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Straight from the Specialists

Health insurance sector poised for more growth

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(Any opinions expressed here are those of the author and not of Thomson Reuters)

With the arrival of Cigna TTK, there are now five standalone health insurers offering products and services in India. Religare Health is also a recent entrant that started operations only last year.

At a time when we are seeing several exits in the life insurance sector, this is an indicator of the growth potential in India’s health insurance sector.

Health insurance as a vertical has seen very good growth rates in recent years compared to others in the insurance space. The table below shows the numbers: Year

2009-10

2010-11

2011-12

2012-13 Premium Collected (in 100,000 rupees)

8,388

11,480

13,469

15,701 Growth

37%

17%

17%

What’s interesting is that health insurers are spread across the price spectrum and don’t necessarily play the price-sensitive game to win premiums.

Taking stock of the insurance sector

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(Any opinions expressed here are those of the author and not of Thomson Reuters)

With half the financial year gone by, it’s time to take stock of the insurance sector. Let me start with life insurance.

It was a tough year as new norms for a majority of insurance products – which were to be effective Oct. 1, 2013 but later postponed to Jan. 1, 2014 – were hanging like a sword over the business.

New ways to distribute insurance policies

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(Any opinions expressed here are those of the author and not of Reuters)

On a rainy day in Mumbai, I was chatting with the taxi driver. It was a prolonged journey, made worse by a never-ending traffic jam. We talked about insurance and I asked him about his insurance cover. I heard the familiar story of a man being cheated into buying an expensive plan; he escaped only after losing a lot of money.

When we think of insurance, it’s typically life, motor and health insurance that come to mind. These are relatively expensive and an already reluctant Indian consumer stays away unless forced into it. This ‘push’ component has become the default sales mode. Motor insurance is mandatory by law and should have ready acceptance. But a large number of vehicles on Indian roads are still not insured.

Indian insurers can now go international

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(Any opinions expressed here are those of the author and not of Thomson Reuters)

Global insurers have been participating in the Indian insurance market for nearly 12 years. We may soon see the trend reversing.

The Insurance Regulatory and Development Authority (IRDA), the country’s insurance regulator, has laid down rules for Indian companies to start overseas operations. The criteria being: net worth of 5 billion rupees for life insurance companies, 2.5 billion rupees for general insurance companies and 7.5 billion rupees for re-insurance companies. In addition, the companies should have made a profit in at least three of the last five years.

Life insurance still struggling, non-life continues to grow

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(The views expressed in this column are the author’s own and do not represent those of Reuters)

The lean half of the financial year for insurance sales is behind us and the numbers for the life insurance vertical are not impressive. But the general insurance or non-life vertical has shown a healthy growth rate. Highlights are given below.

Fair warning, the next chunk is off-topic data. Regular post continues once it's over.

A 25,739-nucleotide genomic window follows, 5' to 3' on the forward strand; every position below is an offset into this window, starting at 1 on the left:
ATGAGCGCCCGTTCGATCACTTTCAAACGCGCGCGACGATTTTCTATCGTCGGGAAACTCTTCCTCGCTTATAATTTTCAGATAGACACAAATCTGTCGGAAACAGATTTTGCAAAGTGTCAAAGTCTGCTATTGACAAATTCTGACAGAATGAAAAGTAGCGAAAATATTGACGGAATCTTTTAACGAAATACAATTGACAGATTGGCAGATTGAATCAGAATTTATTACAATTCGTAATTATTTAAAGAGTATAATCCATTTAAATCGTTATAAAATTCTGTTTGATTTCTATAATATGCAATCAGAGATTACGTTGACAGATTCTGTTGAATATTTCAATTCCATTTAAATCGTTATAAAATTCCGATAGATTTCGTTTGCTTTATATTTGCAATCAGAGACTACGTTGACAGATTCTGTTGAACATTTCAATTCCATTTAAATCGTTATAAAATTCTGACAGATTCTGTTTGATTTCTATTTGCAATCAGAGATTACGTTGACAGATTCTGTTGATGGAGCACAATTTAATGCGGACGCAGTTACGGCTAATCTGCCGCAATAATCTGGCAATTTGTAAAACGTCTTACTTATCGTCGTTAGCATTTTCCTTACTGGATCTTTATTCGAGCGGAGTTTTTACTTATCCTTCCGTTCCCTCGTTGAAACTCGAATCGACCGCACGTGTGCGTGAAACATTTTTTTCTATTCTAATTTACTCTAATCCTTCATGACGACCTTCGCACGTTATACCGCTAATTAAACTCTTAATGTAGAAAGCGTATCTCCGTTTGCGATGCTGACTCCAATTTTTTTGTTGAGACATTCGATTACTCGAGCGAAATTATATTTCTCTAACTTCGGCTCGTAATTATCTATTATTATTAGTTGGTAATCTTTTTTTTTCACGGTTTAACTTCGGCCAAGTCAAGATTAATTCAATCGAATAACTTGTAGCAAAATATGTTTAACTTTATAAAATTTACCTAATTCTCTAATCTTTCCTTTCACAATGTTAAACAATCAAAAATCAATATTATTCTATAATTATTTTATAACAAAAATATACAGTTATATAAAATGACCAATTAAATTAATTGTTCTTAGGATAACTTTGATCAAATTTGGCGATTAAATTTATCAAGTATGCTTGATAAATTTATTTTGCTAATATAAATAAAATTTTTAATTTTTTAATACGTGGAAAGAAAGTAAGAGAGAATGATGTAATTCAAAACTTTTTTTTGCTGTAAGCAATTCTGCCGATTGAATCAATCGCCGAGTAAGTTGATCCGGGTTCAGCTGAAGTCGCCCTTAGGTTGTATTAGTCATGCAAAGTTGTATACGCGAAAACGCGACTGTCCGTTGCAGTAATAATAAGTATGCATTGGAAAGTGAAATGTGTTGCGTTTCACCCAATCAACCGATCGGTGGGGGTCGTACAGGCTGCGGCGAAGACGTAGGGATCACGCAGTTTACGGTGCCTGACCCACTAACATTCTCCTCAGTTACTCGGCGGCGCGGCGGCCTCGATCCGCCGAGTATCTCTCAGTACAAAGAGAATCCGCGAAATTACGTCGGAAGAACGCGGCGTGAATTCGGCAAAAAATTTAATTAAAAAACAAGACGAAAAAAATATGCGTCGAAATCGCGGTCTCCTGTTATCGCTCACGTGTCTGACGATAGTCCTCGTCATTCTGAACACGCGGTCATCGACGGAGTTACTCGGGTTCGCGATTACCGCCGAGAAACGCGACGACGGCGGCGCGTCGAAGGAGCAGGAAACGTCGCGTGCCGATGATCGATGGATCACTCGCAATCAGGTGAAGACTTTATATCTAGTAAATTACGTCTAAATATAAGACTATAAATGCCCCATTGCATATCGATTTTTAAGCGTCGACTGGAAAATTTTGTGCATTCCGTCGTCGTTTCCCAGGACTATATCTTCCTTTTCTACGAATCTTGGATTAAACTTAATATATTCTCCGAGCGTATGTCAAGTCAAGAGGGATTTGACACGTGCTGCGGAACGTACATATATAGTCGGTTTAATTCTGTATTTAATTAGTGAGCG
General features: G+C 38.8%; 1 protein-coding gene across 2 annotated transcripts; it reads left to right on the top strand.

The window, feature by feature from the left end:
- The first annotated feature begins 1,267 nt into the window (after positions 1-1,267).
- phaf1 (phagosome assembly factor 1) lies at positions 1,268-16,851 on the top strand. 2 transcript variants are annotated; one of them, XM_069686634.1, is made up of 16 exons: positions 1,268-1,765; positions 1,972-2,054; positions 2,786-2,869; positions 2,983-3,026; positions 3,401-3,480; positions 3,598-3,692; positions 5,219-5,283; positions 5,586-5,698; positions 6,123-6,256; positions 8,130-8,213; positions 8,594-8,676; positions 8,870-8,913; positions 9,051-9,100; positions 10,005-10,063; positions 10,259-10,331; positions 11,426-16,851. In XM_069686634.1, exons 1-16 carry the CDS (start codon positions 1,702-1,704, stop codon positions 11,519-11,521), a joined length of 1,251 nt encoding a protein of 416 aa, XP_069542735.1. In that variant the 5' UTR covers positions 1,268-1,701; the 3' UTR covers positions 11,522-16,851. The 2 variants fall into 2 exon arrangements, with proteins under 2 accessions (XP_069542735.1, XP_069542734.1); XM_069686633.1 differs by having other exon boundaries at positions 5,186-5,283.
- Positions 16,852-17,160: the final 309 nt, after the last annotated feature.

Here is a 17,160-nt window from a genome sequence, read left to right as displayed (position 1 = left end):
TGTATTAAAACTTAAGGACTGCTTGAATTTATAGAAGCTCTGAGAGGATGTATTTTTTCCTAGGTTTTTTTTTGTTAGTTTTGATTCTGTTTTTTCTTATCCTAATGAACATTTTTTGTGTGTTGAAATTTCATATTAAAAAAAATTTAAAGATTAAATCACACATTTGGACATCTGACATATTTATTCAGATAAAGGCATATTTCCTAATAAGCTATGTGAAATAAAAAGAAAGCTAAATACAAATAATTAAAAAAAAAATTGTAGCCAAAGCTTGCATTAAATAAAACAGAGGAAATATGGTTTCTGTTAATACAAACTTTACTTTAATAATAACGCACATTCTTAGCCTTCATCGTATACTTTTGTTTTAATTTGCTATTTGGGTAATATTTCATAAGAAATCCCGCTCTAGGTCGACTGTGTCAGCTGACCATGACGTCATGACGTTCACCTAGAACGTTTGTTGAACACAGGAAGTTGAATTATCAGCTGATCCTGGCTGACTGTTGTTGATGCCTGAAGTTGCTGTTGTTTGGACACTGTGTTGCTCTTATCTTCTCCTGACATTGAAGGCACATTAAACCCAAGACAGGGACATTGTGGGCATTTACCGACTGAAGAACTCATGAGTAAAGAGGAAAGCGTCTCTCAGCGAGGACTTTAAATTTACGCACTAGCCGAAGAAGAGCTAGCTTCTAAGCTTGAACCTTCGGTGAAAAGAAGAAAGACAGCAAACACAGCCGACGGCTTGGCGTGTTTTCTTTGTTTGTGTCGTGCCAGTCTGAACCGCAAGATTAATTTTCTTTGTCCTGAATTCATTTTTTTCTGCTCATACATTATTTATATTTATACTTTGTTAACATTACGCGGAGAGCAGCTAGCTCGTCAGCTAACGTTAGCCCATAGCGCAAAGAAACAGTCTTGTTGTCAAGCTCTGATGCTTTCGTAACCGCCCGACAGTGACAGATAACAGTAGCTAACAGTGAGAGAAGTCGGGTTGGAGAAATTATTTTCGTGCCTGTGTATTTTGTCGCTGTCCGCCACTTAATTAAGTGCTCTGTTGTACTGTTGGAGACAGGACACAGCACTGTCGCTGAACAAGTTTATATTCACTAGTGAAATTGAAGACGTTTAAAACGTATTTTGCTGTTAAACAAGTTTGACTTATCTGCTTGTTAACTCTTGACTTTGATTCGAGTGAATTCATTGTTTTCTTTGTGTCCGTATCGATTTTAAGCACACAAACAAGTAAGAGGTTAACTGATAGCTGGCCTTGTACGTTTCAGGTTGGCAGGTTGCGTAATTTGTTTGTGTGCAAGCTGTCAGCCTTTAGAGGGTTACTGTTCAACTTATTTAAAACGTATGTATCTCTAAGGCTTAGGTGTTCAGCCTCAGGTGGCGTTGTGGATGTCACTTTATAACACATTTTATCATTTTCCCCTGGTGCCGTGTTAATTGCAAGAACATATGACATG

Banks as a shop for insurance

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(The views expressed in this column are the author’s own and do not represent those of Reuters)

The concept of insurance plans being sold through banks is called ‘bancassurance’ and there is a lot of interest in this distribution channel from all the stakeholders - customers, banks, insurance companies and the regulator.

Selling insurance through kirana stores

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(The views expressed in this column are the author’s own and do not represent those of Reuters)

India is considered to be a large untapped market for insurance products. There seems to be enough scope for improvement on the insurance density and insurance penetration counts for the country. While this is true, the challenge lies in reaching out to the large population in the rural areas where the traditional financial distribution channels just don’t make economic sense.

FDI in insurance — to hike or not to hike?

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(The views expressed in this column are the author’s own and do not represent those of Reuters)

FDI in insurance might just be increased to 49 pct. This sounds way too familiar and has been the situation for quite a long time now. Or we could do some scenario building and even see it being delayed by a few more years.

Can we provide more cover at lower costs?

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(The views expressed in this column are the author’s own and do not represent those of Reuters)

When it comes to financial products, does the general rule “low cost = low quality” hold true? By quality, I mean the quality of experience and service levels that should be expected from a standardised product.

Health insurance in new, improved avatar

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(The views expressed in this column are the author’s own and do not represent those of Reuters)

“Till now our focus was to work as a development authority but now it has been more than a decade and it is time to act as a regulatory authority,” Hari Narayan, the chairman of India’s Insurance Regulatory and Development Authority (IRDA) was quoted as saying in a recent interview.

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